Working in the outdoor industry in some capacity is a dream job for many people, after all you get to be outside in some amazing places and you get to do some pretty great things along the way. But breaking into a field that lets you take advantage of those perks isn't always easy, often requiring years of patience, determination, and dedication. Now, Backpacker magazine is offering up its selection of the 12 best jobs in the outdoor industry, with some interesting tips on how to land them.

The list of the 12 jobs in question is presented in a slideshow format, with an image depicting someone working in that career. Each slide is accompanied by a brief description that not only announces the name of the occupation that earned a spot on the list, but also a line or two about what the job entails. Each entry also includes a link to another page that offers much more detail on the job, the basic requirements, schedule, and so on. Backpacker even provides information about the prospects of job growth in that field over the next few years, as well as the starting salary, perks, prerequisites, and challenges.

So what jobs made the cut? You'll have to read the story to get the full list, but some of my favorites include adventure travel leader, wilderness guide, and cartographers. The other careers in the slide show are equally interesting however, with each offering options for individuals to work outdoors on a regular basis, often for extended periods of time. My profession didn't make the cut, but I'd add outdoor writer/blogger/podcaster to the list, although breaking in isn't easy.

If you've been dreaming of getting a job in the outdoor space, but weren't sure what your choice entailed or how to get a foot in the door, this article should be of interest. You can read it in its entirety by clicking here.

The Best New Gear From Winter Outdoor Retailer 2018

Last week I attended the 2018 Winter Outdoor Retailer gear show in Denver, and while the event was smaller and quieter than most other OR shows, there was still plenty of good equipment and new products on display. In fact, my podcast partner Dave Adlard and I gave out the very first Adventure Podcast "Best of Show" awards. Who won? We'll be sharing the results in our episode that comes out a bit later today. But, we weren't the only ones handing out awards and giving accolades, as some other great media outlets also offered their picks for the best new gear as well.

First up, Gear Junkie handed out their awards as well, spotlighting ten different items that they felt stood out from the crowd. We agreed with them on a couple of those products too, so you'll see a bit of overlap when our winners are announced. Some of the highlights from Gear Junkie's list include a new mountaineering boot that can be used to ski as well, waterproof blue jeans from Duer, and a new base layer from from Smartwool. The other seven items I'll leave for you to discover on your own, but they include three Adventure Podcast award winners as well, not to mention some really great products that you'll probably want to have in your gear closet.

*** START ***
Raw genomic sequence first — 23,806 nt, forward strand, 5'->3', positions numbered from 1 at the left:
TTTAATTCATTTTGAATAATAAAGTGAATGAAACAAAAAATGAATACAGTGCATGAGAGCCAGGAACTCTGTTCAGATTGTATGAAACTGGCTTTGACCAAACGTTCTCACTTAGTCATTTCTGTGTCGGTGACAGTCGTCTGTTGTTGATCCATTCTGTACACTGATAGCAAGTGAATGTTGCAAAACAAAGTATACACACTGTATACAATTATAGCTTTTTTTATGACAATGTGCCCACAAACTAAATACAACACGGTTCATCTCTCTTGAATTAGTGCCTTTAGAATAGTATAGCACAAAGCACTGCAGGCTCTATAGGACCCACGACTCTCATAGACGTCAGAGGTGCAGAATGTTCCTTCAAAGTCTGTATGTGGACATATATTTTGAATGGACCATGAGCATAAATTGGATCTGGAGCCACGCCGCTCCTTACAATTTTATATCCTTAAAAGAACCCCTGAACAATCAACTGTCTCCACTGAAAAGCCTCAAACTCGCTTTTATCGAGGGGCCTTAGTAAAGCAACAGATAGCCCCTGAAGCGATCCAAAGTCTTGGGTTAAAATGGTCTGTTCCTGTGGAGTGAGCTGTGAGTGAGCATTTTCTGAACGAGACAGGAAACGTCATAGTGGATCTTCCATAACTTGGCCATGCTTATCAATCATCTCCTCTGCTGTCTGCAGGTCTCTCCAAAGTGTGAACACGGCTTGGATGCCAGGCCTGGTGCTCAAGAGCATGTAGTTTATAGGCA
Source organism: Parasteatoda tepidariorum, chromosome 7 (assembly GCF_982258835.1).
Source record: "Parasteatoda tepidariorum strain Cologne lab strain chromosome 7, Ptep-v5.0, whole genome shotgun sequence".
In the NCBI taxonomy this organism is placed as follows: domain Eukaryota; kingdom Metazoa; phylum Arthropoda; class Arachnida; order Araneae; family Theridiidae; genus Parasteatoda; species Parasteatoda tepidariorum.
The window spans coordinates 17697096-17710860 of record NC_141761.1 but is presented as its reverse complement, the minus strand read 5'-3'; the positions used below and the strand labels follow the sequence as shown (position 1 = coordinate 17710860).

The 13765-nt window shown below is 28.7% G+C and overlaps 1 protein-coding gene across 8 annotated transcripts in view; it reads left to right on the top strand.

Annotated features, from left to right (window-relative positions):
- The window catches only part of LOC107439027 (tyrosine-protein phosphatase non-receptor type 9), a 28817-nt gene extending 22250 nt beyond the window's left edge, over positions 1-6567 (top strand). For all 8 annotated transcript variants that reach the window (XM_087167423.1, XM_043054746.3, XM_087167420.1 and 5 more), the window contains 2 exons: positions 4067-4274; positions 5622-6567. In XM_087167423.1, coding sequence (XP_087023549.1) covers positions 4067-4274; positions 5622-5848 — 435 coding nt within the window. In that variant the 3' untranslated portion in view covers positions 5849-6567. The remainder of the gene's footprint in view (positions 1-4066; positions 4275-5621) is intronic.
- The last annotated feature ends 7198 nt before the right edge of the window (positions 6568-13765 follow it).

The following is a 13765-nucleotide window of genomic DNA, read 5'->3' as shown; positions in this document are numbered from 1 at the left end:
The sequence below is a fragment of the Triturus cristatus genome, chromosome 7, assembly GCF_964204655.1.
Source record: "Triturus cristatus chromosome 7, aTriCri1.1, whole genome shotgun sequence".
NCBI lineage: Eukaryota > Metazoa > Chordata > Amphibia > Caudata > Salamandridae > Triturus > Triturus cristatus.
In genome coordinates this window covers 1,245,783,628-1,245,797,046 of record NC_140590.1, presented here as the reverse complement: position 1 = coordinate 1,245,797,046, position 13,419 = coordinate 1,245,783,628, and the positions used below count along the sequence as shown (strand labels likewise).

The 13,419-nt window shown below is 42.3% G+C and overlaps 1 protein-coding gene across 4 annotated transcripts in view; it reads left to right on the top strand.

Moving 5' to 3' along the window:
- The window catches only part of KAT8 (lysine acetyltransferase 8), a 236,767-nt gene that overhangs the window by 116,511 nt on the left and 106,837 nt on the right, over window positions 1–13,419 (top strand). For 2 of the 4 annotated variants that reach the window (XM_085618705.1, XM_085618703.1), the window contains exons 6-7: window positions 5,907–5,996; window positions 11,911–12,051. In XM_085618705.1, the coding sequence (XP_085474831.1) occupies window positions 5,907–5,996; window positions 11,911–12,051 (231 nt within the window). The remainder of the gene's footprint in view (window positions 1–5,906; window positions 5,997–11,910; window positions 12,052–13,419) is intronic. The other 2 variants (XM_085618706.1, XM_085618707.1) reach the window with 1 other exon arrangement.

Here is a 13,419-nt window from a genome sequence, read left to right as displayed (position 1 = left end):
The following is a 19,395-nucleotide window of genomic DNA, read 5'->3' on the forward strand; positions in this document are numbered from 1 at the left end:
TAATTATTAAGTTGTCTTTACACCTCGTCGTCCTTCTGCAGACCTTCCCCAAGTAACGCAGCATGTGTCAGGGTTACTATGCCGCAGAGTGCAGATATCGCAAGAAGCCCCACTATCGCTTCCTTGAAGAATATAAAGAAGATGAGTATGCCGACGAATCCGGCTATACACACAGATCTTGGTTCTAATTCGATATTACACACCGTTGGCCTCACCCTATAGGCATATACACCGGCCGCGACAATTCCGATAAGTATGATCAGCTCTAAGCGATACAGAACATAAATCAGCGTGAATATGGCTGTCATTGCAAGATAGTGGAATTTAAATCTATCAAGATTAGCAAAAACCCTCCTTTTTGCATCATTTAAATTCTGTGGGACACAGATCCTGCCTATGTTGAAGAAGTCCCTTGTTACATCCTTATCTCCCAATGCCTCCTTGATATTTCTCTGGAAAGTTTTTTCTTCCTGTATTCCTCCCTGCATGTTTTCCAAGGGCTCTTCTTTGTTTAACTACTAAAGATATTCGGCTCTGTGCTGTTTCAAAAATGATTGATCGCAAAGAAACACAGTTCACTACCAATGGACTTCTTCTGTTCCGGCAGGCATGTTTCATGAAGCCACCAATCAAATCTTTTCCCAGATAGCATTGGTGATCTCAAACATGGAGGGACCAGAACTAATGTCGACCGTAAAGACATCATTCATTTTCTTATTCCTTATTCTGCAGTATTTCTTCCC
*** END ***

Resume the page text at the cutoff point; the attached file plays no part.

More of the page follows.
Next up, Outside magazine wasn't handing out awards like they usually do, but they did produce the video below to share their favorite new gear items. The three-minute clip gives viewers a sense of what it is like to attend OR, while also highlighting a couple of the more impressive pieces of gear that stood out to the Outside team.

Most of the gear in each of these round-ups won't be available until next fall, but it is always fun to get a sneak peek at what's coming.

Antarctica 2018: Sastrugi Slows O'Brian and Rudd

We are now ten days into the 2018-2019 Antarctic expedition season and while most skiers are only now just preparing to get underway, both American Colin O'Brady and Brit Lou Rudd are finding their stride out on the ice. The two men are traveling solo but chasing the same goal –– the first unassisted crossing of the continent –– and unsurprisingly, so far they're on a similar trajectory in terms of conditions –– both weather and surface. Today, the two men used a word that every polar explorer dreads and it won't be for the last time I can assure you.

The word that O'Brady and Rudd used in their updates was "sastrugi," which are incredibly hard ridges that form from blowing snow and ice. These ridges can actually grow quite large, often a meter or more in height, forcing skiers to go over or around them, but in any case slowing their progress greatly. They are a fact of life when traveling in the Antarctic however, and both men are likely to pass through a large section of sastrugi as the get closer to the South Pole. A massive field of them is known to exist between 87ºS and 88ºS, which for many skiers is the final major hurdle before the get to the Pole. For these two however, it will only mark the halfway point of their journey.